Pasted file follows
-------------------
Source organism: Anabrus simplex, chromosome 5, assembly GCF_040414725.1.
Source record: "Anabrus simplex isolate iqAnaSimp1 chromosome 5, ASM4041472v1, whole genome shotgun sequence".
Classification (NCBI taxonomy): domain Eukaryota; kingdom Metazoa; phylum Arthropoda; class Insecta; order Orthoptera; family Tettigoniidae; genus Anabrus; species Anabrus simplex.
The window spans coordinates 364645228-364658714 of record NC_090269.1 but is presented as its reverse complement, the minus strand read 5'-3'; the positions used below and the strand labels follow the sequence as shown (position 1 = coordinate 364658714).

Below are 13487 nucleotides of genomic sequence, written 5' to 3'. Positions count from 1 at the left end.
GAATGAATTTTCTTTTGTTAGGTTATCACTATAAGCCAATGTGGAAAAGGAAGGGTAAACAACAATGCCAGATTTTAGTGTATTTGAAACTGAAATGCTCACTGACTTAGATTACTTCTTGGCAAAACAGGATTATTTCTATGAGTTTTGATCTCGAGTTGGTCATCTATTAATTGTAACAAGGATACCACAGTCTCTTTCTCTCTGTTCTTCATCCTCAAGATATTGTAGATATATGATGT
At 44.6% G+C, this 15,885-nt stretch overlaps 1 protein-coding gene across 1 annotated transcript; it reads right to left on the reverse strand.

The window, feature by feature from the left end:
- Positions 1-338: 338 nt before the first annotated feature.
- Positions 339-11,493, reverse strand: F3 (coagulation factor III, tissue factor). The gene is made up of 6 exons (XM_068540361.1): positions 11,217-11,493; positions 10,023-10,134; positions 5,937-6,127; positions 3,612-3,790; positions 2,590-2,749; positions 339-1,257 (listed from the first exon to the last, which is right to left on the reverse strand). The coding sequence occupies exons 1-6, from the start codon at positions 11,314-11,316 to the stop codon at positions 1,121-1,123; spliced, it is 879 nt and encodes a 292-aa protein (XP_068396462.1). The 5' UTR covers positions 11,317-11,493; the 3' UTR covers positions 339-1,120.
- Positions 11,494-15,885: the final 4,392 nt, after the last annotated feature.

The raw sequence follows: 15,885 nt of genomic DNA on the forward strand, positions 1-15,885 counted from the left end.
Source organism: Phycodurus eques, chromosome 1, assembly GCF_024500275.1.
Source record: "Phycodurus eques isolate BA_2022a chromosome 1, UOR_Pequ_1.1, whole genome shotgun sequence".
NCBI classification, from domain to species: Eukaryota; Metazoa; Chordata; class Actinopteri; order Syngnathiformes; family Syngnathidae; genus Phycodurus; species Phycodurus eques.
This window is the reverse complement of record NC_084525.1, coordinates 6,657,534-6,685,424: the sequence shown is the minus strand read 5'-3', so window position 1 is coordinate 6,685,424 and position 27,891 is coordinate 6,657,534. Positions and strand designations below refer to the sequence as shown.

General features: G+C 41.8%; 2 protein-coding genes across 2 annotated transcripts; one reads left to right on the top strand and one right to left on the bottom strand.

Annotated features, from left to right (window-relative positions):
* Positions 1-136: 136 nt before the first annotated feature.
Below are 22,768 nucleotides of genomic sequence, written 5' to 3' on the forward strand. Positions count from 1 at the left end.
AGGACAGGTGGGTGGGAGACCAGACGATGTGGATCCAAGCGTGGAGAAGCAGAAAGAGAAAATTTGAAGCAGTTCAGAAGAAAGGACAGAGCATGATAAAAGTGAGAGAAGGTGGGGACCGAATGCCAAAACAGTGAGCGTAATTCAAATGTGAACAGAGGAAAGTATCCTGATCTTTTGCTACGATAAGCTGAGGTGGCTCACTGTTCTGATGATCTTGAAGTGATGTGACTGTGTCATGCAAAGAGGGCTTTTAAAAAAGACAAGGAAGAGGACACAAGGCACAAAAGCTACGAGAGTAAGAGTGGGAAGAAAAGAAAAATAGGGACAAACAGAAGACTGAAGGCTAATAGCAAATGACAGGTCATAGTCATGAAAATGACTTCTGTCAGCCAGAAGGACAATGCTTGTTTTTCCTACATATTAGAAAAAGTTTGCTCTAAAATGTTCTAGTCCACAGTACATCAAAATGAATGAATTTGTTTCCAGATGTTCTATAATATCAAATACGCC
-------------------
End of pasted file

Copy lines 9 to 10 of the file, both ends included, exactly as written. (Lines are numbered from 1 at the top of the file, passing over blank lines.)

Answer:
- Positions 1-338: 338 nt before the first annotated feature.
- Positions 339-11,493, reverse strand: F3 (coagulation factor III, tissue factor). The gene is made up of 6 exons (XM_068540361.1): positions 11,217-11,493; positions 10,023-10,134; positions 5,937-6,127; positions 3,612-3,790; positions 2,590-2,749; positions 339-1,257 (listed from the first exon to the last, which is right to left on the reverse strand). The coding sequence occupies exons 1-6, from the start codon at positions 11,314-11,316 to the stop codon at positions 1,121-1,123; spliced, it is 879 nt and encodes a 292-aa protein (XP_068396462.1). The 5' UTR covers positions 11,317-11,493; the 3' UTR covers positions 339-1,120.